1. Functionality testers are what come to mind when most people think of video game testing. Their job is to not only to make sure that the game works as intended, but to subsequently do everything in their power to break it. This involves doing things such as using items in unconventional ways or combinations, backtracking, sequence breaking, attempting to access inaccessible areas, making sure collision is working so you don't walk through walls or fall out of the game world, etc.

2. Localization testers are foreign language speakers who test the game to make sure all the in-game text and audio are translated and implemented properly. They're also responsible for making sure that cutoffs, overruns, spelling and grammar mistakes, etc. don't make their way into the game. This particular type of testing is what I specialize in.

3. Compliance testers have the job of verifying that all the in-game terminology, visual representations of hardware and software, legal documents, etc. comply with Microsoft, Sony, and Nintendo's standards. Most of the time, compliance testing is done by functionality and localization testers, though there are some companies where they form their own separate team. This is probably the most important type of testing to get right, as games can fail submission if there's anything that doesn't comply with the rules. Anything questionable they run across is flagged and inquiries sent to the experts on the certification team for further evaluation.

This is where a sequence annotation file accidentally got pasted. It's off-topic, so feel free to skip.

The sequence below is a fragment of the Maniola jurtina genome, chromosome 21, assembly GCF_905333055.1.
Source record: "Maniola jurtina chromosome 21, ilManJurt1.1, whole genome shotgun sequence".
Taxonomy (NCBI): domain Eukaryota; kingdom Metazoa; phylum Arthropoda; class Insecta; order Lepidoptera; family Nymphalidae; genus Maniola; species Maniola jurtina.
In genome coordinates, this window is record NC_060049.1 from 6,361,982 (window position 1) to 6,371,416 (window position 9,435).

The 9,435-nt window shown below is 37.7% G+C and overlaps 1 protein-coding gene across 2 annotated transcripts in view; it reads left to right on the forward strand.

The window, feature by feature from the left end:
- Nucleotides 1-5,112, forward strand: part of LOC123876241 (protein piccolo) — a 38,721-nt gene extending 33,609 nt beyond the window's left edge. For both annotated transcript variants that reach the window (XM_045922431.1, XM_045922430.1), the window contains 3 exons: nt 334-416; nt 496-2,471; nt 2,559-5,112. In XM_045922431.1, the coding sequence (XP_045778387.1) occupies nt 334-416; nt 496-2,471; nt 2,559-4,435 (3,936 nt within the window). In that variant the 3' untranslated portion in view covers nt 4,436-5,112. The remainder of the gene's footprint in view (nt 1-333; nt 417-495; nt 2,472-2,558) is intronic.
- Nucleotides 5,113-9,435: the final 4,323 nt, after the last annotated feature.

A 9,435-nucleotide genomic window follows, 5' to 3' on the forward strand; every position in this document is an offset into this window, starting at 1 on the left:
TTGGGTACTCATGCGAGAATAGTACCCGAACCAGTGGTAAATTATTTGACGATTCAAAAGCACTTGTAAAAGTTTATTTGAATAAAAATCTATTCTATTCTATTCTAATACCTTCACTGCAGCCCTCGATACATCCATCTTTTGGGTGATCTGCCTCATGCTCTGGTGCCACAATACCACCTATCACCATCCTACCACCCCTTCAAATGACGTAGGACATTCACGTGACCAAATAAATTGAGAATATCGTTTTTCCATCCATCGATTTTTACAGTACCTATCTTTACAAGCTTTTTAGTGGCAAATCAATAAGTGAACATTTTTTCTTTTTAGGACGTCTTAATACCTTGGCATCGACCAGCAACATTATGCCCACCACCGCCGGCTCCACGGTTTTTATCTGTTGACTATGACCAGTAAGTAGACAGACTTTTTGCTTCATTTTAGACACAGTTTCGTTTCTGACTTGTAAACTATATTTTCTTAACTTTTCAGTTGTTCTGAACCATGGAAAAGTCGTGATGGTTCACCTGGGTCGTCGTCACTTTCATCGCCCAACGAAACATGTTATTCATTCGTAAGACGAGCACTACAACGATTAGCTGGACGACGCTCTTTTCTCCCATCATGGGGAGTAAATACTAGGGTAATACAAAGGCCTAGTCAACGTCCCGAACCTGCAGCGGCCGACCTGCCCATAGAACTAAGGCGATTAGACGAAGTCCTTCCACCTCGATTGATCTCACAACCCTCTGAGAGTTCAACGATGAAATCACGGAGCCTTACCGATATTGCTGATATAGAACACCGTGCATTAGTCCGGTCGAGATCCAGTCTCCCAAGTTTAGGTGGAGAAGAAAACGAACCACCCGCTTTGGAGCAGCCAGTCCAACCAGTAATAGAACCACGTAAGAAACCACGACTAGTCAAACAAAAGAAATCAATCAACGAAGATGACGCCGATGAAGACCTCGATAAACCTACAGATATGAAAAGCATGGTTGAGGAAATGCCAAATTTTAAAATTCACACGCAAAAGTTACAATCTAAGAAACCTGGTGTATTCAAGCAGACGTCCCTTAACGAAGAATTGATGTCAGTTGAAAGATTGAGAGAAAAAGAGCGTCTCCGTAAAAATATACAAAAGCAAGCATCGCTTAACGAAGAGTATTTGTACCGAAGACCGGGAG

If you're a tester for an outsourcing company - i.e. not an in-house tester, for, say, Nintendo, who most definitely pay their employees more money - functionality testers make the least money to start, i.e. around minimum wage. Localization testers are more specialized and thus make two or three dollars more per hour.